AFSA reveals priorities for new financial year

Malcolm Howell, Partner, Jirsch Sutherland
Malcolm Howell, Partner, Jirsch Sutherland

The Australian Financial Security Authority (AFSA) has three key focuses for the 2021-22 financial year, which were highlighted on July 1, with the release of AFSA’s Personal Insolvency Compliance Program 2021-22, Regulatory Charter and Regulatory Actions Cooperation and Support Policy.

Each year, AFSA establishes a compliance program based on trends and current issues in the personal insolvency system. The objective of its Personal Insolvency Compliance is to document focus areas for AFSA in order to maintain public confidence in the personal insolvency system and to support debtors and creditors by making compliance within the insolvency system more straightforward.

“The challenges of 2019–20 have demonstrated the importance of continuing to monitor trends, share information and respond to challenges that emerge,” states AFSA. “The central focus of our annual personal insolvency compliance program each year is how best to support debtors and creditors by making compliance easier. Registered practitioners also have a crucial role in maintaining public confidence in the personal insolvency system and are the focus of several items within the proposed Insolvency Compliance Program 2021-22.”

This year’s three areas of focus were identified following an evaluation of information and data available to AFSA, as well as through consultation with the profession. The policy underpins AFSA’s regulatory priorities and enforcement obligations for the coming year, particularly in relation to personal insolvency and the Personal Property Securities Register (PPSR).

AFSA’s key focus areas for the coming year are:

1. Support vulnerable users of the insolvency system – particularly in the wake of the COVID-19 pandemic, which may see more users enter the system.

2. Drive willing compliance and engagement.

3. Strengthen trust and confidence in the profession.

Malcolm Howell, Jirsch Sutherland Partner and Bankruptcy Trustee, says “the process must be simple and encourage compliance”.

“It’s going to be a tough few years for many people as we get through this pandemic. The stress on many debtors and their families is immense, and anything that can assist them to make informed decisions early will be beneficial and well received,” he says. “This is currently achieved through the use of offence referrals and extensions to the period of bankruptcy for non-compliance.

“Many users of the system will be the victims themselves and there is a need for compassion and humanity. Mental health issues must also be considered and addressed as they arise, and we all have a part to play in making sure the bankruptcy system provides solutions not just for the creditors but also the debtor.”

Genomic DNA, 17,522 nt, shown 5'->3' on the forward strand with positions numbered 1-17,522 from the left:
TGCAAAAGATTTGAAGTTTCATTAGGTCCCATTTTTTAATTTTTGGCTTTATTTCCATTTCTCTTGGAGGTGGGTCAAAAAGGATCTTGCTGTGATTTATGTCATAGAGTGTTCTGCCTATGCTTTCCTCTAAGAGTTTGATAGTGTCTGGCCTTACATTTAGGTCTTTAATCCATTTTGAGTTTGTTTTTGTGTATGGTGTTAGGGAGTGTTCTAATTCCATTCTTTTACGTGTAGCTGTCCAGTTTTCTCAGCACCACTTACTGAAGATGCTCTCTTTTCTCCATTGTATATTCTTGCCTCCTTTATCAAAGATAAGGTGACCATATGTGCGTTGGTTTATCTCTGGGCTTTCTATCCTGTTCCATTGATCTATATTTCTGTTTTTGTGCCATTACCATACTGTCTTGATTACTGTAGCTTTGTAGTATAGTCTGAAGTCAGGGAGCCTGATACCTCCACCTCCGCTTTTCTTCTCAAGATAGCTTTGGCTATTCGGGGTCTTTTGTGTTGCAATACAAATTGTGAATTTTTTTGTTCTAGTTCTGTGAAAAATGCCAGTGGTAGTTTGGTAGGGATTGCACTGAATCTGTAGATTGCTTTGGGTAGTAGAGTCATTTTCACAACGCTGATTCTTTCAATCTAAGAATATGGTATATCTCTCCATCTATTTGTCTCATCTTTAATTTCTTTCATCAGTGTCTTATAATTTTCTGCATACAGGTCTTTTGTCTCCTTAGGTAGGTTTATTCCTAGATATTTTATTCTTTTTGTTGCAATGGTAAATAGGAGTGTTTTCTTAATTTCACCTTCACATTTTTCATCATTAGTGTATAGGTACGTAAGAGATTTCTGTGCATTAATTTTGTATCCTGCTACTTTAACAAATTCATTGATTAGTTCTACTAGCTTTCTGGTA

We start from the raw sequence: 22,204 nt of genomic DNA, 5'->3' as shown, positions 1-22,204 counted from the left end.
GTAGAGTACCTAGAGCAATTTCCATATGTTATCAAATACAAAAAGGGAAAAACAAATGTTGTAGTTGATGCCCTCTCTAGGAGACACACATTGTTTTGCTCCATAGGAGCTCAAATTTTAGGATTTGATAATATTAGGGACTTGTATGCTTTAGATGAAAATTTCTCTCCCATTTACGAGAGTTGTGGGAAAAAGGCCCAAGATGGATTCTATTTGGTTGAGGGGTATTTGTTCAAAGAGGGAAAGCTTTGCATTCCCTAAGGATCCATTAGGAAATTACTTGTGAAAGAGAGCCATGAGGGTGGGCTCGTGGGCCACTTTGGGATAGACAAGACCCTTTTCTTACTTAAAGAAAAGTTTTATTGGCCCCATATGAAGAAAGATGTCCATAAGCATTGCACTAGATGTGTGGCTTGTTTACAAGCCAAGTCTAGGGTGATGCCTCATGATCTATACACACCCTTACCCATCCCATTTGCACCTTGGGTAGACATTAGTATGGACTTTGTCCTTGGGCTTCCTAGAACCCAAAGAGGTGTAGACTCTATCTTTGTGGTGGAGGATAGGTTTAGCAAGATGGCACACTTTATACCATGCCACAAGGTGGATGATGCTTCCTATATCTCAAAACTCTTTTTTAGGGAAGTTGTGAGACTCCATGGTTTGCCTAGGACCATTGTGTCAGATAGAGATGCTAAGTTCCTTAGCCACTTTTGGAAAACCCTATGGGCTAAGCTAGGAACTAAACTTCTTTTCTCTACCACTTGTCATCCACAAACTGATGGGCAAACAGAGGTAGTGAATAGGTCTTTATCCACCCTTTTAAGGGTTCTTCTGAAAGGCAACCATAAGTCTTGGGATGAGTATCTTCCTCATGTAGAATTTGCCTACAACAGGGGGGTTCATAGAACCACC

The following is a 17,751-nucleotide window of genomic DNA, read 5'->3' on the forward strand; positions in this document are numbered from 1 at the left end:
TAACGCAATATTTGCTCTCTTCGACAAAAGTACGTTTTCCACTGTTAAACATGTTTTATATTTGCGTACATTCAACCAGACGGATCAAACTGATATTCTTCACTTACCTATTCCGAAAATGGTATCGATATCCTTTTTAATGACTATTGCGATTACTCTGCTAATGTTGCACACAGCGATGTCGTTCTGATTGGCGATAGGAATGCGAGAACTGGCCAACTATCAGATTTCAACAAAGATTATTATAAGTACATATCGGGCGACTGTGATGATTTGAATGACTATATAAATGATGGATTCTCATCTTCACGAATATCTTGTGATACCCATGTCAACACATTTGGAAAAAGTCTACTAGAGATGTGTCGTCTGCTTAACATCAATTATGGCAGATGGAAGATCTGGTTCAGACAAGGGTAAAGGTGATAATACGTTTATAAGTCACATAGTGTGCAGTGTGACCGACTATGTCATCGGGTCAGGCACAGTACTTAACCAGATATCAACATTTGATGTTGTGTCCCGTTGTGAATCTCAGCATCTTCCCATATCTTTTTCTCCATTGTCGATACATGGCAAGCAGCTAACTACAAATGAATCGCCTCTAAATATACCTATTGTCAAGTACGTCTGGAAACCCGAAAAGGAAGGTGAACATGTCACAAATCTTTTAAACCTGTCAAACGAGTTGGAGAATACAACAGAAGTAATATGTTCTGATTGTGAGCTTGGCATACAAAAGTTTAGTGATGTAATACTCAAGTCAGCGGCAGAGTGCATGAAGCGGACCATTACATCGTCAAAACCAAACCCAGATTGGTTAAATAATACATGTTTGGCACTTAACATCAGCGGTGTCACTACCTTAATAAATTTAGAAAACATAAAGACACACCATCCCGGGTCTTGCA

Here’s an overview of AFSA’s three focuses:

Supporting vulnerable users of the insolvency system

“When people are experiencing financial distress, they may not be able to make the right decisions for their circumstances. AFSA will provide objective and accurate information about their options and obligations. We will also take strong action against those who provide misleading information and untrustworthy advice,” AFSA states.

To support vulnerable users of the insolvency system, AFSA will:

  • Ensure information is accessible and accurate at the right time through the appropriate channels.
  • Ensure the public, especially those that are financially distressed, can make informed choices with accurate information about their personal insolvency options. “We will connect the public to free services to provide trusted advice about insolvency,” AFSA states.
  • Disrupt people who provide misleading information and untrustworthy advice that risks the integrity of the personal insolvency system.

Driving willing compliance and engagement

AFSA aims to achieve this by:

  • Better understanding and responding to compliance behaviours that lead people to comply. “We will also work towards addressing the root causes of non-compliance,” it says.
  • Enabling compliance by making its systems easy to use, accessible, automated, personalised and secure.
  • Engaging with stakeholders to gather important information and intelligence to address risks and harms in the industry.
  • Publishing benchmarks for the profession to aspire to and recognising industry leaders.
  • Collaborating with other regulators and using the full range of our powers to address non-compliance.
  • Encouraging debtors and creditors to comply with their obligations in a timely manner.

Strengthening trust and confidence in the profession

In order to achieve this, AFSA will:

  • Strengthen practice management by monitoring controls and complaints.
  • Provide guidance and raise awareness of the need to appropriately manage information, data and cybersecurity.
  • Seek assurance that practitioners are maintaining their required hours of continuing professional development.
  • Use our statutory powers to elicit cooperation and support the efficient administration of estates.
  • Be intelligence and data driven to proactively target unexplained delays and unnecessary remuneration.

WA Insolvency Solutions